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Stravinsky's Funeral Song

A work by Igor Stravinsky which many believed lost forever, is being brought back to life in spectacular style as Decca Classics announces the first recording of the composer's recently-discovered Funeral Song. The historic new album, to be released on 12 January 2018, features conductor Riccardo Chailly and the Lucerne Festival Orchestra - their debut album together and the start of an exciting new partnership.

The new album restores the lost Funeral Song in its original Stravinsky opus sequence, alongside contemporary orchestral works and a stunning new version of The Rite of Spring. Together, these pieces offer a captivating insight into the early work one of the most important and influential composers of the twentieth century.

Funeral Song, a ten-minute work for symphony orchestra, was composed in the summer of 1908 by Stravinsky (then twenty-six) as a memorial tribute to his beloved teacher Nikolay Rimsky-Korsakov and, as his Op 5, is the missing link between his early Fireworks and Scherzo Fantastique (both featured on the new album) and his ballet The Firebird, written for Diaghilev's Ballets Russes, which launched Stravinsky's international career.

Funeral Song was feared lost because, as Stravinsky noted in his book The Chronicle of My Life, 'the score of this work unfortunately disappeared in Russia during the Revolution, along with many other things which I had left there'. However, the work was unearthed in 2015 thanks to musicologist Natalia Braginskaya and the St Petersburg Rimsky-Korsakov State Conservatory's librarian Irina Sidorenko. A complete set of uncatalogued orchestral parts of Funeral Song was identified in a back room of the archive during a refurbishment of the old conservatoire building, and subsequently a full score was reconstructed for live performance, in collaboration with Stravinsky's publisher, Boosey and Hawkes.

In December 2016, Stravinsky's Funeral Song received its first performance in 107 years, conducted by Valery Gergiev at the Mariinsky Theatre in St Petersburg. Just a few months later, the work was recorded with Chailly and the Lucerne Festival Orchestra - marking the first album in their new recording partnership. It was recorded on 19 August 2017 at the Lucerne Summer Festival.

Dr Alexander Buhr, Managing Director of Decca Classics, comments: 'It is a rare treat to discover a new piece by one of the great composers, especially one of such quality and historical significance as Stravinsky's Funeral Song. It has been a privilege to collaborate with Maestro Chailly, the Lucerne Festival Orchestra and Boosey & Hawkes on this world premiere recording and we are proud to add another landmark album to the rich Decca catalogue.'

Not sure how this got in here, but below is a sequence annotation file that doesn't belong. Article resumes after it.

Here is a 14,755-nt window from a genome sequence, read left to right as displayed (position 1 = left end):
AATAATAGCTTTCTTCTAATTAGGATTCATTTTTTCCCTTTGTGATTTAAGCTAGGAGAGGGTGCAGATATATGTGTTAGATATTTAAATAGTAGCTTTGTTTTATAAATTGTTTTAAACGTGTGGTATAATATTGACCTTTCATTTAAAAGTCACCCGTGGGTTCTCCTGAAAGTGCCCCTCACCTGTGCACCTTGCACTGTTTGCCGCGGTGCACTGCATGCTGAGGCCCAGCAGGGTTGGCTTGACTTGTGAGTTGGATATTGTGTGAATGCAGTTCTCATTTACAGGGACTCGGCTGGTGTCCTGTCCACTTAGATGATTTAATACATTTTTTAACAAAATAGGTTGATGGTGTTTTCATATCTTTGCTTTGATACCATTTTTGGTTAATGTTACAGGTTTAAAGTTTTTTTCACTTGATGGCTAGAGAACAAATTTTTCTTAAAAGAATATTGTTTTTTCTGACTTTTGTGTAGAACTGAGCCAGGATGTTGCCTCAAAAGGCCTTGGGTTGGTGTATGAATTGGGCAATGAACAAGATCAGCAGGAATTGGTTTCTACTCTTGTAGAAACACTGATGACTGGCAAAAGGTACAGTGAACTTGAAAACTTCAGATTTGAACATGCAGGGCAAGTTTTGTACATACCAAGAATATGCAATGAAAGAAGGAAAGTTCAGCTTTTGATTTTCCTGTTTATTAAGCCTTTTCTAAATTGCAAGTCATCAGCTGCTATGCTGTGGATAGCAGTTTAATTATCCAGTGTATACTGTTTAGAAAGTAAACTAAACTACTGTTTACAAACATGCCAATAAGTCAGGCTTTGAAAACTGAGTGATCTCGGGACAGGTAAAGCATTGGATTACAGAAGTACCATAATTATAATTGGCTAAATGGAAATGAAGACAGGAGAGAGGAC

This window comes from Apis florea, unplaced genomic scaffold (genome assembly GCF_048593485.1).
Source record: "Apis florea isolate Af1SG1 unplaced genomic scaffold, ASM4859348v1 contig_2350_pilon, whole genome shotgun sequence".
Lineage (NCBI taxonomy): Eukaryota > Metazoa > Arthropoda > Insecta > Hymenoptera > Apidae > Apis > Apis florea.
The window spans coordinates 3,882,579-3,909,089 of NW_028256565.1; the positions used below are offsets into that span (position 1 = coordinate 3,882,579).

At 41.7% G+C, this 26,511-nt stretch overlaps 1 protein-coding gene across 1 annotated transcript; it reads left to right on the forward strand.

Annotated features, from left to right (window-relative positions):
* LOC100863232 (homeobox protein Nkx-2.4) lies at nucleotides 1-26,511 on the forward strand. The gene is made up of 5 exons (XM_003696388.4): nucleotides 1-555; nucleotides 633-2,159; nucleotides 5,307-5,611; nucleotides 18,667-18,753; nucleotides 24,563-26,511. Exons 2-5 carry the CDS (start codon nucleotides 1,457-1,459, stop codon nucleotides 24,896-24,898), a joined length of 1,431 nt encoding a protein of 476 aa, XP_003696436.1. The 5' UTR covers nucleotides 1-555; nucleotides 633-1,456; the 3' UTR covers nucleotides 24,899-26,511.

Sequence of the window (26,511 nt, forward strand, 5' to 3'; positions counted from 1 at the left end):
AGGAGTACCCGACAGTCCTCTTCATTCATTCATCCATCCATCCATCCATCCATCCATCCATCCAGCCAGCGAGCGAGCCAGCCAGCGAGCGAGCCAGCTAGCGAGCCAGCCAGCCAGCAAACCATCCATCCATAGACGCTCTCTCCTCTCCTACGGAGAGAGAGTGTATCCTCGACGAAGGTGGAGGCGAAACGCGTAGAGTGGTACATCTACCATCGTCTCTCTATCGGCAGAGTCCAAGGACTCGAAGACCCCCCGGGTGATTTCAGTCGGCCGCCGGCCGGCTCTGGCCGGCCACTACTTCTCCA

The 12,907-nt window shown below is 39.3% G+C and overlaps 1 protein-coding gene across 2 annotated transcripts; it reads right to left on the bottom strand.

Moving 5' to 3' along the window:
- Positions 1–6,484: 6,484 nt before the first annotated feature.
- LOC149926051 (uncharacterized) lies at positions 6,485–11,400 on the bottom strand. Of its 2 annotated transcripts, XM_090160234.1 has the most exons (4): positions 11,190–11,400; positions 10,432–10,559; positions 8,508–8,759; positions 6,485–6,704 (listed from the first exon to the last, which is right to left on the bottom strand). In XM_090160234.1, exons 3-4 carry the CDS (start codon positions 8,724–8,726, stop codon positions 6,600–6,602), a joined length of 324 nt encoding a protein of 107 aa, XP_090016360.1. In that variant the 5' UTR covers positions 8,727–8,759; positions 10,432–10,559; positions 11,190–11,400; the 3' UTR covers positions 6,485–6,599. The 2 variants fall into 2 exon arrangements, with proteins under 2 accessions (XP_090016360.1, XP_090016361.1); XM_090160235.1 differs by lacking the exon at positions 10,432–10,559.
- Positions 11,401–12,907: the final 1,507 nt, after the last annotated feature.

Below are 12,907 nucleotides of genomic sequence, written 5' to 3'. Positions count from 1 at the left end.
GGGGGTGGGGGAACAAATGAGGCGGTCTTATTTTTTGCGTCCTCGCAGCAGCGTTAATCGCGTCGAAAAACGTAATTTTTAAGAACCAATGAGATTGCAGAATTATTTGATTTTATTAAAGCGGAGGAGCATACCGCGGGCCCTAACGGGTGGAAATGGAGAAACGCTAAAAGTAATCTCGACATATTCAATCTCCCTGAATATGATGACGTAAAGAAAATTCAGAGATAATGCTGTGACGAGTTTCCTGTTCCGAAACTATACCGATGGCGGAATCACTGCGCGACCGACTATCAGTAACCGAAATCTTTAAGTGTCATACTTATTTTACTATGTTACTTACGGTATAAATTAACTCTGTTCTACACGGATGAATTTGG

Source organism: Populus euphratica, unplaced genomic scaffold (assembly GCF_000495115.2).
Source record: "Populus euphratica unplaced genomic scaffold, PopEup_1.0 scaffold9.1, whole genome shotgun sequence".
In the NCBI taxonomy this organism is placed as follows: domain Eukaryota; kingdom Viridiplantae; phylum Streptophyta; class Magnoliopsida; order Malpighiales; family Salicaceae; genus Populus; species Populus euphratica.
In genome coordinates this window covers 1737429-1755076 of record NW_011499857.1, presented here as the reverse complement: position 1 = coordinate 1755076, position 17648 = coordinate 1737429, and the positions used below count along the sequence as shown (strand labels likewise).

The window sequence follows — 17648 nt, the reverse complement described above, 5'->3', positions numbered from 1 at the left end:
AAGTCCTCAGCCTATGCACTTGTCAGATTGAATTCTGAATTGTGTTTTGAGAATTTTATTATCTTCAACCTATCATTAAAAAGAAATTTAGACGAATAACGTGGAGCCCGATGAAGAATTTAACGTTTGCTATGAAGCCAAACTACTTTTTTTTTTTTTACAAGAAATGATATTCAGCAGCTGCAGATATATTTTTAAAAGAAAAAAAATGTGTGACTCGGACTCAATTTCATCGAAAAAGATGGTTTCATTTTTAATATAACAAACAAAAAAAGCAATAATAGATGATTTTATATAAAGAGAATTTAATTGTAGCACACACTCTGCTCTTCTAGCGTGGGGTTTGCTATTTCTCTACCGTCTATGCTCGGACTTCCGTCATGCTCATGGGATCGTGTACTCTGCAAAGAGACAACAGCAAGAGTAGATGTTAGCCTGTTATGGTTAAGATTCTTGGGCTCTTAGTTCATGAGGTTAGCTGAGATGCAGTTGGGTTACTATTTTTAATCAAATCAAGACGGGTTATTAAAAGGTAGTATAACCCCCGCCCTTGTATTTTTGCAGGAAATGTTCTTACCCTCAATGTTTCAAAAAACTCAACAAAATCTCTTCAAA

Since the summer of 2016, Riccardo Chailly has taken over the artistic leadership as Music Director of the Lucerne Festival Orchestra. By founding the Lucerne Festival Orchestra in 2003, Claudio Abbado and Michael Haefliger made a direct link to the very birth of the Festival in Lucerne in 1938, when Arturo Toscanini gathered celebrated virtuosos of the time into a unique elite orchestra for a gala concert. Each summer, internationally acclaimed soloists, chamber musicians and music teachers are invited to Lucerne, and this 'orchestra of friends' became established around the world as one of the leading symphony orchestras.

Chailly and the Lucerne Festival Orchestra offer a thrilling new account of Stravinsky's Funeral Song. To hear the work on this new album, together with Stravinsky's three previous orchestral works, allows the listener to follow the young composer on his route to worldwide success. Stravinsky himself called it 'the best of my works before The Firebird, and the most advanced in chromatic harmony'. Now its musical significance can be appreciated by listeners around the world today, with the release of this historic first recording.


Posted: 2 December 2017

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